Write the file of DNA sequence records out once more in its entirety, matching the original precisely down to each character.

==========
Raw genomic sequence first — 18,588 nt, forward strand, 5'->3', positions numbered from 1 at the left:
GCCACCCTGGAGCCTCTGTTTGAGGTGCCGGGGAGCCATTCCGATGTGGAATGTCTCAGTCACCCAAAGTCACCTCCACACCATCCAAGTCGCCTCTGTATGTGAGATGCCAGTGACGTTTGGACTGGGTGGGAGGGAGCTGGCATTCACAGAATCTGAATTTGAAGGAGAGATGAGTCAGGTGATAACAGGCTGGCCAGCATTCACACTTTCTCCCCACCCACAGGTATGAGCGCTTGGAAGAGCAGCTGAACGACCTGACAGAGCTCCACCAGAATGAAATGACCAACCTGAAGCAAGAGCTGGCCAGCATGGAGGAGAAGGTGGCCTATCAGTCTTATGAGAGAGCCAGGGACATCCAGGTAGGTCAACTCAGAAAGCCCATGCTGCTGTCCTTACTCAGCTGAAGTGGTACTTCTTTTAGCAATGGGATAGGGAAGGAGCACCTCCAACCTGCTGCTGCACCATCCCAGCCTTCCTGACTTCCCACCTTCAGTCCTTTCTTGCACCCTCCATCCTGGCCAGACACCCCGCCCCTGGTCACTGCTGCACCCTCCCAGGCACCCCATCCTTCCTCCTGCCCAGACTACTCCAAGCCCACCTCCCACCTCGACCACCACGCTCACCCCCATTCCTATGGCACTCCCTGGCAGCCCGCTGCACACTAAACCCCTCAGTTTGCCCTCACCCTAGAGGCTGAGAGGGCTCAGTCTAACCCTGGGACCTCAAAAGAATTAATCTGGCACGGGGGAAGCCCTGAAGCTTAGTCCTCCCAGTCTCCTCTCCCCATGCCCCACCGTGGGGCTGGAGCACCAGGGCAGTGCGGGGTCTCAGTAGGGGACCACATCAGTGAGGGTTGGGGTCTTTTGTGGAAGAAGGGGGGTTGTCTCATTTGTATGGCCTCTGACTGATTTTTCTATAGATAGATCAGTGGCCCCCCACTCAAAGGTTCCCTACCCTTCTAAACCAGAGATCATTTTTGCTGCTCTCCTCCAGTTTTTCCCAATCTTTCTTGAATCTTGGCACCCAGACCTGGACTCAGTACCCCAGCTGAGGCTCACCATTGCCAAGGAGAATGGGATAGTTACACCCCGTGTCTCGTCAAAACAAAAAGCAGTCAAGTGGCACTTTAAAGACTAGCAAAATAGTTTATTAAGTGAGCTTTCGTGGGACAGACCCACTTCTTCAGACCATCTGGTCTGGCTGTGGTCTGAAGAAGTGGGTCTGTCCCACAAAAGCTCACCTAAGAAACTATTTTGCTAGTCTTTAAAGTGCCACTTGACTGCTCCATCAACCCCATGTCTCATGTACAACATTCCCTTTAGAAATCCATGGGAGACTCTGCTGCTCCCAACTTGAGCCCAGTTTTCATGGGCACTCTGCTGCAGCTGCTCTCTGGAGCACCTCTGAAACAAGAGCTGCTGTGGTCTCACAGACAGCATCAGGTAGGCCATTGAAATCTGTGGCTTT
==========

Raw genomic sequence first — 18,588 nt, forward strand, 5'->3', positions numbered from 1 at the left:
GCCACCCTGGAGCCTCTGTTTGAGGTGCCGGGGAGCCATTCCGATGTGGAATGTCTCAGTCACCCAAAGTCACCTCCACACCATCCAAGTCGCCTCTGTATGTGAGATGCCAGTGACGTTTGGACTGGGTGGGAGGGAGCTGGCATTCACAGAATCTGAATTTGAAGGAGAGATGAGTCAGGTGATAACAGGCTGGCCAGCATTCACACTTTCTCCCCACCCACAGGTATGAGCGCTTGGAAGAGCAGCTGAACGACCTGACAGAGCTCCACCAGAATGAAATGACCAACCTGAAGCAAGAGCTGGCCAGCATGGAGGAGAAGGTGGCCTATCAGTCTTATGAGAGAGCCAGGGACATCCAGGTAGGTCAACTCAGAAAGCCCATGCTGCTGTCCTTACTCAGCTGAAGTGGTACTTCTTTTAGCAATGGGATAGGGAAGGAGCACCTCCAACCTGCTGCTGCACCATCCCAGCCTTCCTGACTTCCCACCTTCAGTCCTTTCTTGCACCCTCCATCCTGGCCAGACACCCCGCCCCTGGTCACTGCTGCACCCTCCCAGGCACCCCATCCTTCCTCCTGCCCAGACTACTCCAAGCCCACCTCCCACCTCGACCACCACGCTCACCCCCATTCCTATGGCACTCCCTGGCAGCCCGCTGCACACTAAACCCCTCAGTTTGCCCTCACCCTAGAGGCTGAGAGGGCTCAGTCTAACCCTGGGACCTCAAAAGAATTAATCTGGCACGGGGGAAGCCCTGAAGCTTAGTCCTCCCAGTCTCCTCTCCCCATGCCCCACCGTGGGGCTGGAGCACCAGGGCAGTGCGGGGTCTCAGTAGGGGACCACATCAGTGAGGGTTGGGGTCTTTTGTGGAAGAAGGGGGGTTGTCTCATTTGTATGGCCTCTGACTGATTTTTCTATAGATAGATCAGTGGCCCCCCACTCAAAGGTTCCCTACCCTTCTAAACCAGAGATCATTTTTGCTGCTCTCCTCCAGTTTTTCCCAATCTTTCTTGAATCTTGGCACCCAGACCTGGACTCAGTACCCCAGCTGAGGCTCACCATTGCCAAGGAGAATGGGATAGTTACACCCCGTGTCTCGTCAAAACAAAAAGCAGTCAAGTGGCACTTTAAAGACTAGCAAAATAGTTTATTAAGTGAGCTTTCGTGGGACAGACCCACTTCTTCAGACCATCTGGTCTGGCTGTGGTCTGAAGAAGTGGGTCTGTCCCACAAAAGCTCACCTAAGAAACTATTTTGCTAGTCTTTAAAGTGCCACTTGACTGCTCCATCAACCCCATGTCTCATGTACAACATTCCCTTTAGAAATCCATGGGAGACTCTGCTGCTCCCAACTTGAGCCCAGTTTTCATGGGCACTCTGCTGCAGCTGCTCTCTGGAGCACCTCTGAAACAAGAGCTGCTGTGGTCTCACAGACAGCATCAGGTAGGCCATTGAAATCTGTGGCTTT